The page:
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When someone in your family is struggling with a drug addiction, hosting an intervention could be the only hope this person has to breaking free of their addiction and getting the help they desperately need. People who are addicted to drugs will deny the fact they have a serious problem, making it a significant problem to try and get them the help they need. Trying to discuss the situation can lead to violent outbreaks and creating more distance in the relationship. One of the last resorts is joining forces with friends, family, and a professional interventionist to try and reach this person in a group effort. Here are some steps you will need to take to host an intervention and possibly save this person from that downward spiral.
The best way to ensure this meeting is successful is bringing in the professional help of someone who has done this before. An interventionist has both the experience of hosting these type events as well as the appropriate conversations needed to be conducted with the people involved. This professional will be in the best position to explain the entire process, then plan out exactly how the entire meeting will go down. Tempers and emotions will run high, so it is always a good idea to ask the interventionist to attend as a facilitator to help keep everything and everyone on track.
The people who will be attending the intervention are key in connecting with the person who needs help. This group of individuals should be comprised of a half dozen people this person not only trusts, that they also respect. These people can be trusted relatives, loyal friends, parents, coworkers, or siblings. One of the best ways to reach this person on a deeper level is to be sure to invite anyone who has been negatively impacted by the actions of the addiction. These people will need to convey in real terms how they were impacted and how this person must make a change today or they will lose more than they can imagine.
Confronting the addict is only half the battle, laying out a clear and systematic plan for treating the problem is vital. The treatment plan needs to be researched well in advance of the intervention, something the interventionist can help with if needed. Confronting an addict and saying they simply need help will not fix the issue at hand, the details of the treatment need to be to the point and specific. Once you confront the person and explain they need help, you can then tell them they will be going to rehab, then meeting with a psychotherapist, followed by an outpatient program. Be prepared to drive them to treatment right then and there.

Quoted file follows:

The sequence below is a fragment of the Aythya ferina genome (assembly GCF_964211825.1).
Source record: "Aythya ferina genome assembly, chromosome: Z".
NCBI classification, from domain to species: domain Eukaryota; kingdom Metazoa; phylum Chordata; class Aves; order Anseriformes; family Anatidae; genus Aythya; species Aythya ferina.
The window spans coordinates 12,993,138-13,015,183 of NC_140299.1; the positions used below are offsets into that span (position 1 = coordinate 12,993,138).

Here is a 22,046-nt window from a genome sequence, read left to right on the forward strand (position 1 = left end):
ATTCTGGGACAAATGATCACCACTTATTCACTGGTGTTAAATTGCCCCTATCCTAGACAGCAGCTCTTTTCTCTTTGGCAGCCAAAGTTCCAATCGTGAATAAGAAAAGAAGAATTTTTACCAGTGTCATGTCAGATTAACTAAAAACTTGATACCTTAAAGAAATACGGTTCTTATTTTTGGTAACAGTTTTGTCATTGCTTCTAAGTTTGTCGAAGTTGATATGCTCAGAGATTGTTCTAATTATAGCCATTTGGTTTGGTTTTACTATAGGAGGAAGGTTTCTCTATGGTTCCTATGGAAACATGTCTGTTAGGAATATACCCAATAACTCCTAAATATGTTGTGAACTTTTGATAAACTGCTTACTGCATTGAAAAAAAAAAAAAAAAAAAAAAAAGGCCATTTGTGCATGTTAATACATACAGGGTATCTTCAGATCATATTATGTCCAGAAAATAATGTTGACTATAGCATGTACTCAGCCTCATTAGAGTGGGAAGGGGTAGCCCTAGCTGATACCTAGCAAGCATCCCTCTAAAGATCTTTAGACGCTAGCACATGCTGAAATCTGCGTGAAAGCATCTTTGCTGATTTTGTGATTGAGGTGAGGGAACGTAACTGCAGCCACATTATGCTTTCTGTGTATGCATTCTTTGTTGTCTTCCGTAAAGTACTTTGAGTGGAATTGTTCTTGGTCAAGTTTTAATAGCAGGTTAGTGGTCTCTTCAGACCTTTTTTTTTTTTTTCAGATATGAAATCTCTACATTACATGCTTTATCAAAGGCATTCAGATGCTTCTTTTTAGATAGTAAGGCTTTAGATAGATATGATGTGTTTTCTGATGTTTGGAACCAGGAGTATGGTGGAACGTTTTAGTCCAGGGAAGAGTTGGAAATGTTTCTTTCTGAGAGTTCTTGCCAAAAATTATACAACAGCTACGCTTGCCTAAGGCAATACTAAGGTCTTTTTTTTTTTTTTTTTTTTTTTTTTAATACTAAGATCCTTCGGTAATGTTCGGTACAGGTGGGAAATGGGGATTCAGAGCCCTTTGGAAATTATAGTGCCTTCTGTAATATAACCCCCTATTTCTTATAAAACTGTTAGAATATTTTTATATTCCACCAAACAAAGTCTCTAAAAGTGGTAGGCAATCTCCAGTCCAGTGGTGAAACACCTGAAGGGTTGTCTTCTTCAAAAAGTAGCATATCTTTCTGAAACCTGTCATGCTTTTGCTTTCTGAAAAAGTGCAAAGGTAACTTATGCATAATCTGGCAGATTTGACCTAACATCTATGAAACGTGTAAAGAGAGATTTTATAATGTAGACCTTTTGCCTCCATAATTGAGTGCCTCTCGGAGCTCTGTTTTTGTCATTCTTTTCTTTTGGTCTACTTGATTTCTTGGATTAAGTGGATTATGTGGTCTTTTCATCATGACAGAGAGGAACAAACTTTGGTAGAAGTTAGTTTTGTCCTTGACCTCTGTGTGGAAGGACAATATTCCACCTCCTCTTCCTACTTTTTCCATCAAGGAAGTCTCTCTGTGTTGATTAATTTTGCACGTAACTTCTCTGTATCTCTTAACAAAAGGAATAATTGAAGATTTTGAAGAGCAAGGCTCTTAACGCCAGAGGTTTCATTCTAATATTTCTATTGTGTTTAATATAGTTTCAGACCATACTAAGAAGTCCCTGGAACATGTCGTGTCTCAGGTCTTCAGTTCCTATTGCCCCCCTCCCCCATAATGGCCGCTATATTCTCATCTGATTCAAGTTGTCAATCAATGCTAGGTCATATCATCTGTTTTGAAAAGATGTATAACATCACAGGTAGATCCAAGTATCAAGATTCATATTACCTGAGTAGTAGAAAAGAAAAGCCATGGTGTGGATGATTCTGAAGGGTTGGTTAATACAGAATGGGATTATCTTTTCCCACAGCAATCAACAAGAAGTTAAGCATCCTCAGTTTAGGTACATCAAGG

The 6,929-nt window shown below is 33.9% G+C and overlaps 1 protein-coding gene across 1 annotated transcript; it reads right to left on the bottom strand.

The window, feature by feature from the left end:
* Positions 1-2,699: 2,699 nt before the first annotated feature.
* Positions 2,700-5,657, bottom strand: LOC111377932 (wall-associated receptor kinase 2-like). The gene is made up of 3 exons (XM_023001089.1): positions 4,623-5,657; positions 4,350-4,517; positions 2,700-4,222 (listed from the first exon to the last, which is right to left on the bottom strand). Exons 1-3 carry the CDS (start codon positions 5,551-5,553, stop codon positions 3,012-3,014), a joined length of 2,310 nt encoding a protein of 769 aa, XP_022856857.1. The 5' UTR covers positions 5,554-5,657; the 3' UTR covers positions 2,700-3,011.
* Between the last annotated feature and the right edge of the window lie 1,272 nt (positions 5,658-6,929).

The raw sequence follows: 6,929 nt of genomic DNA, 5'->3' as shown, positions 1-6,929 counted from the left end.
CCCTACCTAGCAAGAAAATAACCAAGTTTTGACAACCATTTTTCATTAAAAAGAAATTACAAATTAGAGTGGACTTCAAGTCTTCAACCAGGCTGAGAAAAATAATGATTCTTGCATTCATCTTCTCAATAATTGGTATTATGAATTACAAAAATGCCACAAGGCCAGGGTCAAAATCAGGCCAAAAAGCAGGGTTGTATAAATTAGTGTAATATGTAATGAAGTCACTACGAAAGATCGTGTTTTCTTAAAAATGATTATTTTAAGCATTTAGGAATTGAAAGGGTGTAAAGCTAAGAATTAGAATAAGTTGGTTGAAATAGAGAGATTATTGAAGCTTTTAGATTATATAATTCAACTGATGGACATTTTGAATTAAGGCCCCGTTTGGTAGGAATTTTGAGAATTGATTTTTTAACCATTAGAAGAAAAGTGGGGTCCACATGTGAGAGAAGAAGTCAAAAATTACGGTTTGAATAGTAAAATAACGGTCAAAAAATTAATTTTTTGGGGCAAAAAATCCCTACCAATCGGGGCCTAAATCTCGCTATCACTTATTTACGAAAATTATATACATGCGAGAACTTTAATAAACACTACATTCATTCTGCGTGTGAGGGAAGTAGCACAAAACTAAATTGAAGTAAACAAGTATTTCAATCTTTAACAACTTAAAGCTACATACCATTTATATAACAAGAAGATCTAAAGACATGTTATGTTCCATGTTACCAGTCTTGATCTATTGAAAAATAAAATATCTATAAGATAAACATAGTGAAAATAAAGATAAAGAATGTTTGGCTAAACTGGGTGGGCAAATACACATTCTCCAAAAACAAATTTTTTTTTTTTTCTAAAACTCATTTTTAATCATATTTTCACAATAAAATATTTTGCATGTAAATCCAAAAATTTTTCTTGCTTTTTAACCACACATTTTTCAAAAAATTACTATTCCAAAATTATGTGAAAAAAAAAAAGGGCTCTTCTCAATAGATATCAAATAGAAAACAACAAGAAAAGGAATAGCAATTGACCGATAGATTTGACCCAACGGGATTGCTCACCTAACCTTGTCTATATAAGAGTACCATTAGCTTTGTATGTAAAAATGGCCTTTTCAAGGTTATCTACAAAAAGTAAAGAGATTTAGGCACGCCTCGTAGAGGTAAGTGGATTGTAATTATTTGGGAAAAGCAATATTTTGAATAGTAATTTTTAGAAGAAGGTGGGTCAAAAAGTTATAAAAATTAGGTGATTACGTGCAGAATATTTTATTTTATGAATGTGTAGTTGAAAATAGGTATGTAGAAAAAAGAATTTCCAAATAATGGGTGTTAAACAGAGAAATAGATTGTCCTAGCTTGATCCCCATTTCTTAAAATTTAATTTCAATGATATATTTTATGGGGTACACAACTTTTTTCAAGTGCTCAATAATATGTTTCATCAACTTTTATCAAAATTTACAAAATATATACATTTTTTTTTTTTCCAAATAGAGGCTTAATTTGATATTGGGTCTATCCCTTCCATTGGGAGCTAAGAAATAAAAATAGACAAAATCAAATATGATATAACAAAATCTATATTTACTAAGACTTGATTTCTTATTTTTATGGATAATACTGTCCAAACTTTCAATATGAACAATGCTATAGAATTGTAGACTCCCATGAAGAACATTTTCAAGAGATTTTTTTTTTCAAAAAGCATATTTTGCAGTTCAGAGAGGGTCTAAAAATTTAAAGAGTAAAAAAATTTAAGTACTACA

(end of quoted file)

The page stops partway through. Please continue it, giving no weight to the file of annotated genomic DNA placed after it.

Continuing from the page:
This addiction has been going on for quite some time and affected many people along the way. In that time the addict has probably heard all the threats and been told a number of times they are running out of time as far as making changes. Everyone that is at the intervention must prepare a note that addresses the consequences if this person refuses to attend the treatment facility. This is a very difficult process for loved ones because they realize there is no turning back, but this is a very important part of the overall intervention process. Each person should note what big change they are going to do to show this person how serious this matter is. By showing the person their addictive behavior is no longer being tolerated, it will be harder for them to refuse treatment.
The place where the intervention will be hosted should be convenient to all those attending. The location should be a familiar place for the person so they do not feel uncomfortable, preferably the home of a loved one. They are most likely going to feel as if they are being ambushed, so the more comfortable and familiar the surroundings the better. Be sure that every person who has committed to attending the intervention arrives at the designated time and is not late. Anyone arriving late or not arriving at all could easily disrupt the entire procedure. The person in charge of driving the addict to the meeting should be in close communication with the group to ensure everything is running on schedule.
This intervention will be one of the most emotional events in all the lives of everyone attending. Scheduling a short rehearsal with the interventionist is the best way for everyone to be prepared for what is going to play out. This professional has seen exactly what toll will be taken on all parties, and instructing everyone to remain strong throughout will ensure no one breaks from the pressure and gives in to the addict while they are crying and begging to be left alone. The interventionist will go into detail about the roles of everyone present, as well as the harmful consequences that result if the addict refuses treatment. By seeing the big picture before the actual intervention, people will be better prepared when things certainly heat up.
It is vital that the person bringing the addict to the invention never mentions what is actually taking place or who will be at the home. Addicts can easily identify when the walls are closing in around them and will most likely avoid the meeting. Tell this person as little as possible and try to make it seem like you are simply stopping off for a second on the way to some other place. Once inside, have them sit down and explain that each person at the meeting has something very important they simply want to say. Follow whichever format the interventionist has prepared for the group specific to this particular situation. Continue the intervention until everyone has spoken, allowing the facilitator to then explain which treatment is now awaiting them.
This person must attend the treatment facility right from the intervention or all progress will be lost. If the emotion of the meeting did affect the person, chances are they will welcome the chance to finally get the help they need without further hurting those they love.